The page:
Imagine you're back in college as a young idealist with a goal of working in medicine but only a vague idea about how to make it happen. In front of you, two roads diverge.
One path requires four years of medical school after your undergraduate studies, possibly racking up hundreds of thousands of dollars in debt. After that, you work another three years as a resident for low wages. If your passion is primary care and you don't opt for more training to become a specialist, you can begin chipping away at your medical school debt after seven years of post-graduate training with an average salary of about $170,000.
The second path looks a little easier to traverse in comparison. Instead of going to medical school, you study nursing as an undergraduate. You become a registered nurse and acquire a minimum of one year of acute care nursing experience. In as little as two years after that, you can complete a program to become a certified registered nurse anesthetist. When you're done, the average base salary of your profession will be nearly $190,000.
It's not difficult to see why so few medical students are pursuing primary care these days.
CRNA salaries have been outpacing primary care compensation for a while now, but the trend has become severe enough to even attract CNN's attention recently. I'm not highlighting this to wade into the debate about whether CRNAs should be able to practice without physician supervision (they should), or to suggest that CRNAs are somehow responsible for primary care shortages (they aren't). The wage gap is just a symptom of the larger problem of poor primary care reimbursement.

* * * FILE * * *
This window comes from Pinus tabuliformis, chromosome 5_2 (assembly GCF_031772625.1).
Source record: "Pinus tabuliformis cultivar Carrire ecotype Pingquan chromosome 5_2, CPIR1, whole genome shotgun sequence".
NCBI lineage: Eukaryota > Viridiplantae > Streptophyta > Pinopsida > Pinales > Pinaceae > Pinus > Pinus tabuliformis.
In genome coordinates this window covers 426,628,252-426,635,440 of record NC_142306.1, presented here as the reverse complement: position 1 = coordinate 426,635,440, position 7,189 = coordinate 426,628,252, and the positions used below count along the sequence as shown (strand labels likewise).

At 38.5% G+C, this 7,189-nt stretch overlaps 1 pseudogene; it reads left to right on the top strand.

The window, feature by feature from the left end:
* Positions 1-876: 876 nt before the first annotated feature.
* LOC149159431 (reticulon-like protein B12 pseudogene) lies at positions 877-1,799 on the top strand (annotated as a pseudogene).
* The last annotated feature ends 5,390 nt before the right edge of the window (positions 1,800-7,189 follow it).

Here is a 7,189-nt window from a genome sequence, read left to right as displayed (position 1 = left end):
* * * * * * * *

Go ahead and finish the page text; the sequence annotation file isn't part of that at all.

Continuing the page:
Most doctors in fact don't choose between becoming a CRNA and a primary care doctor. The paths diverge a little later, when they're deciding between practicing primary care or specialty medicine.
Today is Match Day, when each year medical students find out which residency program they were matched with, which can determine the course of their career.
Like previous years, it's likely that more primary care than specialty slots will go unfilled. Top choices are often anesthesiology, surgery, and other specialties that can pay four times as much as family practice or internal medicine.
Part of the difference is due to market value. A recent survey found that a neurosurgeon on average generates $2.8 million in revenue each year for an affiliated hospital (through referrals, tests, and procedures), whereas a family physician brings in $1.6 million. But the real driver has been the lopsided reimbursement system that rewards procedures over cognitive care.